The Drummer’s Gate

The blue thing in the background, that’s not Pandora’s box, but Van Morrison’s, as seen from the front row parquet in a tall building called the Falcon. I give the steward the look – you can see for yourselves – when he threatens to take my phone away. ‘No pictures’, he bellows. This is the first time I ever get to sit so close to the man. Van the Man is right under my nose. The crew gets hot on stage, as the drummer opens the vortex for spirit to kick the show. My eyes are on the drummer. He is on at least four planes at the same time. He doesn’t drop his sticks. The drummer is the gatekeeper. Without the mastery of the drummer, no vortex, no opened gates, no spirit. He doesn’t need Van’s voice to front him. Van’s voice fronts me. But the drummer, he doesn’t drop his sticks. I feel the beat, the call, and walk through. Without the drummer, there’s no walking through. I see the wall the drummer creates, the vertigo wall. Without the drummer there’s no unity. The harmonium floats somewhere up the vortex. The continuum is here, but without the drummer, we have a sort of a Bach figure trying to figure out an Escher drawing. Without the drummer, the harmonium gets lost in paradox. The guitars are twinkling to the stars, but without the drummer, there’s no pulling down of power. No talismans. By the time Van the Man gets to his Hallelujah, which he calls Gloria, the drummer has killed me and resurrected me several times already. Every time the drummer gets on all four planes at the same time, he teaches us to count. I lose my sense of gender. When the drummer gets you down the rabbit hole, you learn the meaning of A, E, I, O, U. You learn how to spell, especially backwards. The drummer is God, and I’m IT, on the beat, myself. Whatever Van is doing there, getting spiritual, and all that, I have no idea. But I hope he pays his gatekeeper well.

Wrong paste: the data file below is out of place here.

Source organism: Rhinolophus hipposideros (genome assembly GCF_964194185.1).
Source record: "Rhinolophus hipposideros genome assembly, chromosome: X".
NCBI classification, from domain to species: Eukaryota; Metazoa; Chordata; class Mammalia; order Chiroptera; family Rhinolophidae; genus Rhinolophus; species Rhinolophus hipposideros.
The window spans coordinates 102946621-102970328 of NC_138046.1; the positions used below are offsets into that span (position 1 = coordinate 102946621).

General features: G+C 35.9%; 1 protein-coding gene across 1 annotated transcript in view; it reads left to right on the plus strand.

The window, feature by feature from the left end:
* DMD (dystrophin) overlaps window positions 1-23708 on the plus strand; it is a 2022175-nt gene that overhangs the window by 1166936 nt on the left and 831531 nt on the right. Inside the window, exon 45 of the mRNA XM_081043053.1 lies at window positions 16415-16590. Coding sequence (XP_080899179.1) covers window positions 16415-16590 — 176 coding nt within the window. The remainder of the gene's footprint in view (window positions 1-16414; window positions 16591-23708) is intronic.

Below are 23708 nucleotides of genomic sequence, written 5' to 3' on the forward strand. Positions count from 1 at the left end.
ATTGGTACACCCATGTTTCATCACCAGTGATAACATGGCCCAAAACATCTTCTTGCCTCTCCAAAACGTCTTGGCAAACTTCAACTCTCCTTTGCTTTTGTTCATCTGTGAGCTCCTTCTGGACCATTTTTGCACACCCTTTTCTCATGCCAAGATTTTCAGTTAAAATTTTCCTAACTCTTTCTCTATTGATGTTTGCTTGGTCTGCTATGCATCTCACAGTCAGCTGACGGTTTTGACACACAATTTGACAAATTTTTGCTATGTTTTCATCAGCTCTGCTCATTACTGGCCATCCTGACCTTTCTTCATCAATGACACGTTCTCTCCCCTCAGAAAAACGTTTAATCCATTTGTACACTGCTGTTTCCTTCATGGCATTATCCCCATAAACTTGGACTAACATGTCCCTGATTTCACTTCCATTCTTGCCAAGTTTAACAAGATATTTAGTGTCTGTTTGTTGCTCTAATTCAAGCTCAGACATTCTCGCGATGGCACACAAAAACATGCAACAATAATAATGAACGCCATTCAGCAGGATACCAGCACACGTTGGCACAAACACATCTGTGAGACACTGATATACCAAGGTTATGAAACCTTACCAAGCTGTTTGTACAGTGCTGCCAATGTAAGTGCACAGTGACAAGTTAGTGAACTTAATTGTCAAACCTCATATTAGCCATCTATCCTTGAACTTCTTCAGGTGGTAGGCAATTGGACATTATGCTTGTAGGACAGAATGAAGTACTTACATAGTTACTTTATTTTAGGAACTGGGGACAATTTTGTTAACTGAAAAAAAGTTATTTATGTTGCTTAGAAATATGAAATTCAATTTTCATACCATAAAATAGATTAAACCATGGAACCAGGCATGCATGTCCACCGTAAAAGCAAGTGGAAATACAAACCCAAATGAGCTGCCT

Cheers to Bobby Ruggiero and Van Morrison for the death and for the breath.

© Camelia Elias

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